The best time to fertilize lawns is early to mid-April. Most people try to fertilize their lawns too early in the spring. It is important to wait for the right time to fertilize lawns. By now the warm season grasses common to our lawns, such as centipede, St. Augustine, bermuda and zoysia, have started their active growth, re-established a strong root system and are now ready for the extra nutrients fertilization provides.
Quite often fertilizing your lawn is optional. If your lawn has been largely healthy and attractive over the last few years with only occasional fertilization, you can choose to not fertilize. Fertilization will only make your grass grow faster and taller, resulting in your having to cut your grass twice as often. Lawns that definitely need fertilization are those that have sustained damage over the past few years. These are the lawns with missing spots that need to be filled in, thin spots that need to be thickened, and those whose owners desire perfection.
Adequate soil fertility also helps turf grass compete effectively with weeds. Well fertilized lawns usually have fewer weed problems than those that lack proper fertility. One example of this is clover infestation. Lawns with heavy clover populations in the winter and spring usually are deficient in soil nitrogen. Adequate nitrogen fertilization in the warm season is an effective way to reduce clover infestations the following winter.Since our lawns begin to green up in March, many gardeners wonder why we should wait until April to fertilize. Research shows that when certain types of grass such as St. Augustine, centipede, and bermuda first starts to turn green, it goes through a spring root decline. This is when much of the old root system dies, and the grass starts to produce new roots. This means turf grasses do not have extensive root systems during March, despite the grass blades beginning to grow. Applying fertilizer during March can stimulate the grass to put efforts into early leaf growth when it should be using it for roots. Early fertilization can cause the grass to go into the summer with a less-developed root system. Also with an inadequate root system, the grass will not be able to pick up the fertilizer.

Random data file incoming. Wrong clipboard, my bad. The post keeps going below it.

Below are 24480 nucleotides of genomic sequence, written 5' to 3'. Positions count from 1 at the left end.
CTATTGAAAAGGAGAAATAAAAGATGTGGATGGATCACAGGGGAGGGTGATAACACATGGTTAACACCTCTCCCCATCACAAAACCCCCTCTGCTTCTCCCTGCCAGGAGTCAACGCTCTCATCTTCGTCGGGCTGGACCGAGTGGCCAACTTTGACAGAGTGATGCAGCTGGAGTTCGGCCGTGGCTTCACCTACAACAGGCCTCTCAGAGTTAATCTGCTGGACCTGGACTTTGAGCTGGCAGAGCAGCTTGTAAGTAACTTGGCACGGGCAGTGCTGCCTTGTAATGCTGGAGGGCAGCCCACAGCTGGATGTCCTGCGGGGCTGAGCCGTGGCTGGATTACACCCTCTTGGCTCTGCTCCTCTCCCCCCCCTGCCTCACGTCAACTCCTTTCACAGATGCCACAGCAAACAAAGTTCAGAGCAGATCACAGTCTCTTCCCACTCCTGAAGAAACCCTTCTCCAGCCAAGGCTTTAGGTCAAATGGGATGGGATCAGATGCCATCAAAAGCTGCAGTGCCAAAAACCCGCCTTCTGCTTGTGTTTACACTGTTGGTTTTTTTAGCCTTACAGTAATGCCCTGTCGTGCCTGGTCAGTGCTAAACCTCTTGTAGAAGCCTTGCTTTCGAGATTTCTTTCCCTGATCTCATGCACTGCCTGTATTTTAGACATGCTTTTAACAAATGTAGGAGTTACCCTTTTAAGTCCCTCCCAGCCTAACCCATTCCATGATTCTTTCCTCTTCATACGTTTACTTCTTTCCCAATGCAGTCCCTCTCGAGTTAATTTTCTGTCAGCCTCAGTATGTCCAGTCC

When choosing a fertilizer the selection can be overwhelming. Remember there is not one fertilizer that is best. Just about any commercial lawn fertilizer will do a good job on your lawn. Be sure to check the label to be sure that one-third to one-half the nitrogen is designed to slowly release for extended feeding. A fertilizer with a ratio of 3:1:2 would work fine. The ratio of a fertilizer’s analysis – the three numbers on a fertilizer package that tell you the percentages of nitrogen, phosphorus (phosphate), and potassium (potash), respectively – is found by dividing each number in the analysis by the smallest number of the analysis. Fertilizers with a 3:1:2 ratio, such as 15-5-10, are also suitable for use on trees, shrubs, and flowers, as well as your lawn. This will simplify your fertilizer purchases. Fertilizers with similar analyses, such as 16-4-8, 12-4-8, or 19-5-9 would also be suitable. Most fertilizers that are specifically formulated for use on lawns, such as 18-0-18, or high nitrogen fertilizers, such as 27-3-3, will have good results on turf grass, but are not suitable for general landscape use.
It is recommended to apply fertilizer to your yard soon after it has been mowed. The shorter blades make it easier for the fertilizer granules to make soil contact. It is important to spread the fertilizer evenly and at the rate specified on the bag. Over-application can damage or burn the grass. The best way to distribute the fertilizer is to use a spreader or a fertilizer applicator. Apply half the needed fertilizer in one direction (east-west), then apply the other half in the opposite direction (north-south). Spreading fertilizer by hand often results in burned spots and uneven growth. Apply the fertilizer to dry turf and water it in thoroughly afterward.
Keep in mind, fertilizing turf grass is something we do to increase the quality of our lawns and is not a matter of life and death. For gardeners who strive for more, you can fertilize again in June and make a final application in August. However, in most cases one additional application in July will be sufficient. Generally, avoid fertilizing St. Augustine lawns after August. Nitrogen fertilization in the fall will increase the probability of brown patch disease in St. Augustine grass.